Improving mental health through diet and exercise: simple strategies you can add into your daily routine

Improving mental health through diet and exercise simple strategies you can add into your daily routine image cover

This blog post has been written by William Cheong Sxe Chang, a student of Medicine at the University of Sheffield. William did a medical student placement at Minds Ahead to gain an understanding of mental health needs amongst children and young people in education.

In present times, the rapid rise in mental health conditions makes it ever more necessary for us to tackle this serious concern. You might be aware of the multitude of therapeutics facilities available for the treatment of mental health diseases. These intended treatments differ greatly from each other; with pharmacological treatment targeting at a cellular level, or cognitive behavioural therapy that helps mould the way we think and behave. By now, it’s evident that mental health encompasses our mind, behaviour, and thoughts. To address this comprehensively, a holistic treatment approach considering both biology and psychology is crucial. This blog aims to explore preventive measures at an individual level, enhancing mental well-being through focused discussions on the impact of diet—particularly fish oil—and exercise. 

 

Diet, neurotransmitters and the impact on our mental health 

The relationship between diet and mental health conditions is a complex one. Present research shows that a poor diet can increase the risk of developing worsening mental health. In some cases, poor diet can lead to comorbidities such as diabetes, high blood cholesterol, and obesity which in turn lead to poor mental well-being. Furthermore, a healthy diet can also prevent the rise of complex degenerative diseases such as cancer, Alzheimer’s disease, heart disease, stroke, diabetes, and many more other diseases (“Healthy diet,” n.d.)! 

 

Happy molecules to support our mental health  

There are four important happy molecules that make us positive, this includes dopamine, serotonin, endorphins, and oxytocin (Watson, 2021). These are also called neurotransmitters, that carry messages across our cells, and they play an important role in regulating our behaviour, thinking and emotions. Dopamine is associated with rewards and motivation; whereas, serotonin is associated with happiness, focus, and calmness. 

A low amount of dopamine and serotonin can lead to depressed mood, fatigue, lack of motivation, brain fog, and difficulty with concentrating. Henceforth, antidepressants are a popular conventional treatment that works by increasing the level of serotonin in the brain (Belujon and Grace, 2017).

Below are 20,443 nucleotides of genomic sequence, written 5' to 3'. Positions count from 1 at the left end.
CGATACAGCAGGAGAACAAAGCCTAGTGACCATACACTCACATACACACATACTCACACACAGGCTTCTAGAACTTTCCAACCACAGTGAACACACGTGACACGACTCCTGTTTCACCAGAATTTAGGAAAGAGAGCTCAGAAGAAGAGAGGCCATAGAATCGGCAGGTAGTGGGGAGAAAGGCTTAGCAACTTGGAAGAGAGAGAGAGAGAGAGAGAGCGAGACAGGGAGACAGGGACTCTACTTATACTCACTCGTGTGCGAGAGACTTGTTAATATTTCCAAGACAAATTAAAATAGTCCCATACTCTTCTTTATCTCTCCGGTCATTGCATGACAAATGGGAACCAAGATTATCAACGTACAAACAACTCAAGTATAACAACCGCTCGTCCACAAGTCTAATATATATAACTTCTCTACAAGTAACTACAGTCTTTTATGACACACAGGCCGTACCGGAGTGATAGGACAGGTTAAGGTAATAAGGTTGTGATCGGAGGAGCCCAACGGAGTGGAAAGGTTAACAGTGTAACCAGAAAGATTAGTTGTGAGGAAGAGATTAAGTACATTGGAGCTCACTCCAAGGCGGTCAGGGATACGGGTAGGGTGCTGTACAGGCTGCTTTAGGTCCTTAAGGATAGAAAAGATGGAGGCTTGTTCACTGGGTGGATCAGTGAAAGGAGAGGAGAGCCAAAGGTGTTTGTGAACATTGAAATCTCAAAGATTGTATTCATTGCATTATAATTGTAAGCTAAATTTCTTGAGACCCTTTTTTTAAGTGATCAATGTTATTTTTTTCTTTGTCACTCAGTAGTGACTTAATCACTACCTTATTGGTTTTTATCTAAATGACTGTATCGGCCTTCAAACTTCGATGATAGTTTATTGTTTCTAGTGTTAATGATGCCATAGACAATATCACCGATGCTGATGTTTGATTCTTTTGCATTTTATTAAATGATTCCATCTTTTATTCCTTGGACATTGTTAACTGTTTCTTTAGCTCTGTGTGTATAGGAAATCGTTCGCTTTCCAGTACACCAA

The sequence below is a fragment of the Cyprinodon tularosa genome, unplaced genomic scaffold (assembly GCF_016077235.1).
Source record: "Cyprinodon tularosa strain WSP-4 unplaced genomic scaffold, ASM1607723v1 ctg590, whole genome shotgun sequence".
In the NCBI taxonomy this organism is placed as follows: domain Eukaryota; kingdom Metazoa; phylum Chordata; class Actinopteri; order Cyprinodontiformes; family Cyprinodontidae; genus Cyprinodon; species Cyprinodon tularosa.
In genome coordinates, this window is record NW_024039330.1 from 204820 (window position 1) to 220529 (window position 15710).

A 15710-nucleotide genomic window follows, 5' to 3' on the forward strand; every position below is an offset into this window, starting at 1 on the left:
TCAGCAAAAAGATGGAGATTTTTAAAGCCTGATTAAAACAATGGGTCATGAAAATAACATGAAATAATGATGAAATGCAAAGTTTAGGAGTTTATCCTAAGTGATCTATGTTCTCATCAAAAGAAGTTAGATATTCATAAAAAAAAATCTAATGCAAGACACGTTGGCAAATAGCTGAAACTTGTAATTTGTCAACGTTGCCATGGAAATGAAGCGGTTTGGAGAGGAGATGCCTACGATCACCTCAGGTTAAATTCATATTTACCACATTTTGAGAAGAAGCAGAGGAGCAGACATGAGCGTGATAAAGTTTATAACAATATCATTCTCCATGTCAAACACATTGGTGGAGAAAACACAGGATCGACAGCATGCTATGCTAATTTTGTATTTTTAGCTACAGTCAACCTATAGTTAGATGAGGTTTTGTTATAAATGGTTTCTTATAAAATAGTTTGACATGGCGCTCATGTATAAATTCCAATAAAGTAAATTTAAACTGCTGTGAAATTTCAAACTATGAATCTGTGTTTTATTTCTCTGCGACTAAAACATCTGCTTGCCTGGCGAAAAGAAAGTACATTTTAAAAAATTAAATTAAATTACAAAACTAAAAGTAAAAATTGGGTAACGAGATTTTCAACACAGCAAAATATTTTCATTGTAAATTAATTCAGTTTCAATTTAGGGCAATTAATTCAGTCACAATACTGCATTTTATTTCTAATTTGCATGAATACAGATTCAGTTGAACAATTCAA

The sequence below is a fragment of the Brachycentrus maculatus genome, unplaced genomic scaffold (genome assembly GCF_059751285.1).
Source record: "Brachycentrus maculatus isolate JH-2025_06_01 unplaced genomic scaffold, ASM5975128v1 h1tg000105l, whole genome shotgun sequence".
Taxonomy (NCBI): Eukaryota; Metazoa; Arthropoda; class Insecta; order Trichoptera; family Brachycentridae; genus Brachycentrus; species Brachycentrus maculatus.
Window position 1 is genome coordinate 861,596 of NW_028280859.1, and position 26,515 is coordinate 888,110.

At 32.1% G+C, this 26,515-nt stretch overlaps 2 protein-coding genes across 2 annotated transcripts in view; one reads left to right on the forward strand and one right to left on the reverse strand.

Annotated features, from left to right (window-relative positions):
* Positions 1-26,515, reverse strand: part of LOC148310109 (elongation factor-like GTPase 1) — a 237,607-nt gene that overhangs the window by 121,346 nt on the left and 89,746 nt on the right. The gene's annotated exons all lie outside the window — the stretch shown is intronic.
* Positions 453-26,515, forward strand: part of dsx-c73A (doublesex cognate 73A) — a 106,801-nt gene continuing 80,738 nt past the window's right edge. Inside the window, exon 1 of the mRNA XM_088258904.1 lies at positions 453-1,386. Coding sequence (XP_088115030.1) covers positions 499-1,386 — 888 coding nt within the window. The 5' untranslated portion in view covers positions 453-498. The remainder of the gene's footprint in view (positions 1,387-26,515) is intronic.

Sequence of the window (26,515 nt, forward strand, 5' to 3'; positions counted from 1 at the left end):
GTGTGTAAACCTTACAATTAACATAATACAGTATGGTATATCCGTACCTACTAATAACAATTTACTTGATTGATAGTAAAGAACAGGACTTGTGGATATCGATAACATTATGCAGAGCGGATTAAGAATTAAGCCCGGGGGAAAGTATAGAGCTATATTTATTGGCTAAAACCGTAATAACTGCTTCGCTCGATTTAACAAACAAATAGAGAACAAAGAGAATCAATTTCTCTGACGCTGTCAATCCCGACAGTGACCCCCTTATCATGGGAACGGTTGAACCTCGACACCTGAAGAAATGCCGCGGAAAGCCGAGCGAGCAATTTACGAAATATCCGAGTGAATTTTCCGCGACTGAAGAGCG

Omega-3-fatty acids and well-being  

One of the most important foods is Omega-3 fatty acid. Omega-3 fatty acids are essential fats that are not produced by the body and should be consumed through dietary means. There are three main types of Omega-3 fatty acids: alpha-linolenic acid (ALA), docosahexaenoic acid (DHA), and eicosapentaenoic acid (EPA). ALA can be acquired mainly from plant oils such as flaxseed, soybean, and canola oils. EPA and DHA are most commonly acquired from fishes and seafood. 

Omega-3 fatty acids are responsible for various bodily functions, such as healthy brain development, heart health, and reducing inflammation. Ultimately, omega-3 fatty acids have the ability to prevent or moderate various mental and psychiatric disorders such as depression and bipolar disorders (Nasir and Bloch, 2019). 

Omega-3 fatty acids also play a pivotal role in the synthesis and functioning of neurotransmitters like dopamine and serotonin. Omega-3 fatty acids contribute to the production and maintenance of dopamine receptors in the brain, ensuring their proper functioning. Furthermore, Omega-3s aid in the facilitation of serotonin transmission by supporting the structural integrity of cell membranes in brain cells, allowing for efficient signaling and uptake of serotonin (Healy-Stoffel and Levant, 2018). 

The metabolism of Omega-3 fatty acids is complex. ALA is broken down in the body into DHA and EPA. DHA is crucial for infant brain development and is required for maintaining normal healthy brain function in adults. On the other hand, EPA is anti-inflammatory; in other words, it reduces inflammation in the body. A high level of inflammation has been associated with a higher risk of depression because it suppresses the production of serotonin in the brain (Lee and Giuliani, 2019).